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Asymptomatic urinary abnormalities among primary school children in Egypt 
 
Asymptomatic urinary abnormalities among primary school children in Egypt
  Ashraf Bakr, Amr Sarhan, Ayman Hammad, Mohamed Ragab, Osama S Salama, Fatma Al-Husseni, Mohamed Azmy
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Asymptomatic urinary abnormalities among

primary school children in Egypt

Ashraf Bakr, Amr Sarhan, Ayman Hammad, Mohamed Ragab, Osama S Salama, Fatma Al-Husseni, Mohamed Azmy

Mansoura, Egypt

Author Affiliations: Department of Pediatric Nephrology (Bakr A, Sarhan A, Hammad A, Ragab M); Department of Clinical Pathology (Salama OS); Department of Pathology (Al-Husseni F); Department of Community Medicine (Azmy M), Mansoura University Children's Hospital, Mansoura University, Mansoura, Egypt

Corresponding Author: Ashraf Bakr, MD, PhD, Mansoura Faculty of Medicine, Mansoura, Egypt; Mansoura University Children's Hospital, Mansoura, Egypt (Tel: 00 2050 2230376; Fax: 00 2050 2234092; Email: ashbakr@mans.edu.eg)

Background: Mass urinary screening is a useful way to detect the prevalence of renal diseases and to improve its outcome. This study was undertaken to detect the prevalence of asymptomatic urinary abnormalities among primary school children  in Egypt.

Methods: A total of 1670 healthy children were included in this study. Urinary screening was performed with the dipstick method.

Results: Twenty-two children (1.3%) had urinary abnormalities at the first screening and only 12 (0.72%) had urinary abnormalities at the second screening. Of the children who had urinary abnormalities, 6 (0.36%) had isolated hematuria (IH), 2 (0.12%) had isolated proteinuria (IP) and 4 (0.24%) had combined hematuria and proteinuria (CHP). Renal biopsy was performed on 4 children (2 with CHP, 1 with IH and 1 with IP). Post streptococcal acute glomerulonephritis (PSAGN) was identified in 3 of the 6 IH children, hypercalciuria and renal stone in 2, and no abnormality in 1. One of the IP children had orthostatic proteinuria and the other had focal segmental glomerulosclerosis. The pattern of renal diseases in CHP children was PSAGN in 2, diffuse mesangial proliferation in 1 and IgA nephropathy in 1.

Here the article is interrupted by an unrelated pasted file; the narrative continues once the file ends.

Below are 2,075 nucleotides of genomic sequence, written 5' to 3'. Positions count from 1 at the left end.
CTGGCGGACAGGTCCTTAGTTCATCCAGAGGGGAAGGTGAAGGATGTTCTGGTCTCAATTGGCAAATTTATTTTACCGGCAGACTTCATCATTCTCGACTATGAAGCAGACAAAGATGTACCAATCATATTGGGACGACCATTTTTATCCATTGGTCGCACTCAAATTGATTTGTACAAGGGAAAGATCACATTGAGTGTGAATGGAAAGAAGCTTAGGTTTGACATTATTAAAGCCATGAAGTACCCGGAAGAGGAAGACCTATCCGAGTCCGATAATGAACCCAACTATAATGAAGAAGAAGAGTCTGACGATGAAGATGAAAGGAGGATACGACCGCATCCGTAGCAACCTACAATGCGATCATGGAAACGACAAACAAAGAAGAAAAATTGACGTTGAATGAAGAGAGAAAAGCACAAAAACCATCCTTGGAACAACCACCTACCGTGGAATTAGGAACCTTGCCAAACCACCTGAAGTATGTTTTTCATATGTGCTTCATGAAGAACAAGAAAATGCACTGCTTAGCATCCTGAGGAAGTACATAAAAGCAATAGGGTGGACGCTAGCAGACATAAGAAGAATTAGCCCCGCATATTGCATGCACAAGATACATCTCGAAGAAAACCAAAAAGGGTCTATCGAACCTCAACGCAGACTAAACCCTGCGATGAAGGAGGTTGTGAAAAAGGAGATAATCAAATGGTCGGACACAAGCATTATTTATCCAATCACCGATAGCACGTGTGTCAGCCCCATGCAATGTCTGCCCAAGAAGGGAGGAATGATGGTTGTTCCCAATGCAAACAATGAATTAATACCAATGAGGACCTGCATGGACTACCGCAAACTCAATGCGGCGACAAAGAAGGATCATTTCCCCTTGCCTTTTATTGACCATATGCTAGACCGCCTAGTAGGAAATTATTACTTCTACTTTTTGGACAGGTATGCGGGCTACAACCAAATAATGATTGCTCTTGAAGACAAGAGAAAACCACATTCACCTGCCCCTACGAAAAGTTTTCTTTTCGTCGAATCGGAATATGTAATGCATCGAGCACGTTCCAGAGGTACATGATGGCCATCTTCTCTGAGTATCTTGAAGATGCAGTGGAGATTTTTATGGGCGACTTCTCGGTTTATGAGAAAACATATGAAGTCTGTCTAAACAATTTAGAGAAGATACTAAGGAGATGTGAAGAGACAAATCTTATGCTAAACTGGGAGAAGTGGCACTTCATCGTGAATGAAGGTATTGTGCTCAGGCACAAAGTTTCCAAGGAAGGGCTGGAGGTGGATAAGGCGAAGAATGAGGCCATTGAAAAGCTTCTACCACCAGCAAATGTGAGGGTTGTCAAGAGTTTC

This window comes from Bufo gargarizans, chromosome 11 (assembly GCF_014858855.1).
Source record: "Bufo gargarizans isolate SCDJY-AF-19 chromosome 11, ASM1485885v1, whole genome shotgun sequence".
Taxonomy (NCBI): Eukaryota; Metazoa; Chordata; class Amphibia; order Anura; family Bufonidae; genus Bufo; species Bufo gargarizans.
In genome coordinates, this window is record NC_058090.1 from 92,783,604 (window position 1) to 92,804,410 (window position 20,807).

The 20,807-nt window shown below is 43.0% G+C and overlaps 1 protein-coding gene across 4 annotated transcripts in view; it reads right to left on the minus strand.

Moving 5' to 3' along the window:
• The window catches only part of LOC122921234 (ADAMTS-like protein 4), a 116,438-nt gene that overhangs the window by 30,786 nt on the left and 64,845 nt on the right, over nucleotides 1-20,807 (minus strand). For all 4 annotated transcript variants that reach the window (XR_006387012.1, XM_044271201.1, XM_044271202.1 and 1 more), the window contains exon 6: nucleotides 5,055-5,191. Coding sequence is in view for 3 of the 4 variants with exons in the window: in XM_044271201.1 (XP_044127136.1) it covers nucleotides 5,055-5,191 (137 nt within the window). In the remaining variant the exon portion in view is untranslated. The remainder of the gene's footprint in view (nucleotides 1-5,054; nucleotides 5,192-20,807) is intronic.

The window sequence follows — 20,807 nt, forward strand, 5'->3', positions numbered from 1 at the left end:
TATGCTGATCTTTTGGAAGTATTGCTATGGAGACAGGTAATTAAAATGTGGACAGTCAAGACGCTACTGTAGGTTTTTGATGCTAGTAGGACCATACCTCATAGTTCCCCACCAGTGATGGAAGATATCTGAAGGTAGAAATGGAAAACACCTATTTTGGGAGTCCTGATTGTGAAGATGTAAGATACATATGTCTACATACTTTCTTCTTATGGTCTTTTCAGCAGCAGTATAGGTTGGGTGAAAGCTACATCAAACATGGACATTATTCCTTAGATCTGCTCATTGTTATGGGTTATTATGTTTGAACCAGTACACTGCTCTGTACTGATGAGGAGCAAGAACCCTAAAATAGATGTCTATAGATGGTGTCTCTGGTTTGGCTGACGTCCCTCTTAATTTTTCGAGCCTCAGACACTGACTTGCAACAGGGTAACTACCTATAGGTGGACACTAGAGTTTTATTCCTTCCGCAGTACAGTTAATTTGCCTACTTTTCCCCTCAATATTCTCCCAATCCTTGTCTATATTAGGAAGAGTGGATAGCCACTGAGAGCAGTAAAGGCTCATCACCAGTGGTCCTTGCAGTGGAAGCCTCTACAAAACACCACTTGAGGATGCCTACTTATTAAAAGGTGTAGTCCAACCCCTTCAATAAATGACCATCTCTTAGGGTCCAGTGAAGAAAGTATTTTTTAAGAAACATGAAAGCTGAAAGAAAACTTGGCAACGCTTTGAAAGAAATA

Conclusions: Asymptomatic urinary abnormalities were detected in a small number of primary school children in Egypt and PSAGN was the leading cause for these abnormalities. Only 3 children had evidence of chronic kidney disease. The study raises question about the cost-benefit ratio for the national implementation of the urine screening program.

Key words: urine screening; hematuria; proteinuria; primary school children

World J Pediatr 2007;3(3):214-217


Introduction

Urinalysis, a simple and inexpensive test, remains to be a cornerstone in the evaluation of the kidney. It can be easily employed in screening of renal abnormalities. Several urinary screening programs have been carried out using reagent strips, and their effectiveness in detecting urinary abnormalities at relatively low cost.[1,2] Mass urinary screening helps to determine the prevalence of renal diseases[3] and to improve the outcome in the population.[4]

Since the prevalence of renal diseases in Egyptian children is not known, this study was designed to screen the urine of primary school children in Dakahlia governorate by the dipstick method for detecting silent urinary abnormalities and their underlying diseases.

Methods